through their freelance sport photographer Rashied Isaacs, highlighted the dire need for health and safety personnel on community sports fields (“Safety no walk in the park”, 14 February 2017), but with the tragic events at Westridge Oval last month, Isaacs’ worst fears were realised. According to Isaacs, Wagiet’s death once again highlighted the need for thorough emergency planning for all sports and he is determined to bring about change at the different sporting venues, partnering with an accredited company to offer free first aid training for coaches as far back as 2014. Earlier this year, Isaacs refused to attend any more Safa CT events unless they addressed the apparent safety issues which saw Wagiet tragically lose his life. As a result, Safa CT president Bennett Bailey met with Isaacs to discuss his concerns and to pledge their commitment to the safer sports field project. Bailey then committed to introducing a holistic plan around safety for the 70 000 registered players in the 35 local football associations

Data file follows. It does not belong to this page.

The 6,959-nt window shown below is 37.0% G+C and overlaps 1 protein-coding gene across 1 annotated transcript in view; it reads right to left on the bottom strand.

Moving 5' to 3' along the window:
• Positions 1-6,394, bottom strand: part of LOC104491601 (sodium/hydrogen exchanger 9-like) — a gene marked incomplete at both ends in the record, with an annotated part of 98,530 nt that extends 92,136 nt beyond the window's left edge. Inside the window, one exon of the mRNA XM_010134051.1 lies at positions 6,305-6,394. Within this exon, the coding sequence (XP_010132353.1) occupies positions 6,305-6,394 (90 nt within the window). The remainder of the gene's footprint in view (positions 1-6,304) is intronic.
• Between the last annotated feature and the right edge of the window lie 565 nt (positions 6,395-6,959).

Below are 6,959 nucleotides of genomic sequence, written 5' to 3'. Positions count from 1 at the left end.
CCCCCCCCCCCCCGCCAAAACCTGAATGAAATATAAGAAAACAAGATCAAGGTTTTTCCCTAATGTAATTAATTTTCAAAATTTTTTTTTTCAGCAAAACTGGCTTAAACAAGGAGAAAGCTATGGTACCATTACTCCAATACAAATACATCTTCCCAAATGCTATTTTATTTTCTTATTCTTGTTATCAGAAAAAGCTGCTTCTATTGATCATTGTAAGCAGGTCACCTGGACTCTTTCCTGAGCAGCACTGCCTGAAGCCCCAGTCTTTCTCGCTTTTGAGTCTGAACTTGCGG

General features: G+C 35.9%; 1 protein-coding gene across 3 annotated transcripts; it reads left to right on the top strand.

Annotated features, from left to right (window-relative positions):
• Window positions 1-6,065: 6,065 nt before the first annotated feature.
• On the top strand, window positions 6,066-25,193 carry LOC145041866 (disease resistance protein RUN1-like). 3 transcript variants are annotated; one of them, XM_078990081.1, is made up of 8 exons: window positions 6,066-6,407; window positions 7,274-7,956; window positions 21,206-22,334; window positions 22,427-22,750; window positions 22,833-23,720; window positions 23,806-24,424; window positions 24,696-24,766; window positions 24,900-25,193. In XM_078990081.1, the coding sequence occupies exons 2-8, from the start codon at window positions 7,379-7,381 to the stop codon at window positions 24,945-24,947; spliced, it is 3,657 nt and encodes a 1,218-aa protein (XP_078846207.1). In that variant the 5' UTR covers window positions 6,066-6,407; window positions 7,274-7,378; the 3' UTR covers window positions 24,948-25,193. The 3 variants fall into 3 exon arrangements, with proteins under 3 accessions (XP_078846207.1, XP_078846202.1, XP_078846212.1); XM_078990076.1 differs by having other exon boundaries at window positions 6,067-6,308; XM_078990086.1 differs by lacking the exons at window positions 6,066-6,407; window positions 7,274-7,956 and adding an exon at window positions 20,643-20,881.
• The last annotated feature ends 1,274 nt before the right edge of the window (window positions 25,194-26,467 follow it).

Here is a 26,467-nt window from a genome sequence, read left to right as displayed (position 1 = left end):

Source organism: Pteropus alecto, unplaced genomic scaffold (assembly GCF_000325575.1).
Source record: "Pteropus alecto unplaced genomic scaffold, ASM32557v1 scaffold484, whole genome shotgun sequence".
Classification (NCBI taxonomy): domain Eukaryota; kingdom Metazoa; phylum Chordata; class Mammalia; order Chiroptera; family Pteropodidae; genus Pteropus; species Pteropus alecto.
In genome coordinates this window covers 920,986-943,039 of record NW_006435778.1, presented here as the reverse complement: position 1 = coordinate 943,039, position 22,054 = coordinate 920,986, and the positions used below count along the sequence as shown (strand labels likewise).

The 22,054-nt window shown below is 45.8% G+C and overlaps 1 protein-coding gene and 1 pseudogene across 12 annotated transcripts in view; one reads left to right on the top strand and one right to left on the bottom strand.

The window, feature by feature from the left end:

(LFAs) he leads. “We have introduced, at a regional level, a constitutional clause where we refer to our medical officer, who is responsible for safety at our events. That we are going to bring and cascade to a local level, so that there is a pathway from local to provincial to national – that we all speak the same language,” Bailey said, adding that these policies now need to be enforced. “One of the things we are going to start with is to instruct all LFAs to appoint a medical officer in terms of the Safa regional and national constitution,” said Bailey. The new local football season starts in April next year, which is the time earmarked for changes to take effect. Bailey hopes that players and other informal associations follow Safa CT’s suit by placing more importance on safety. “It is like boxing where you cannot start the fight without a paramedic or an ambulance being onsite,” he says, adding that even third division clubs will be able to be trained up in first aid.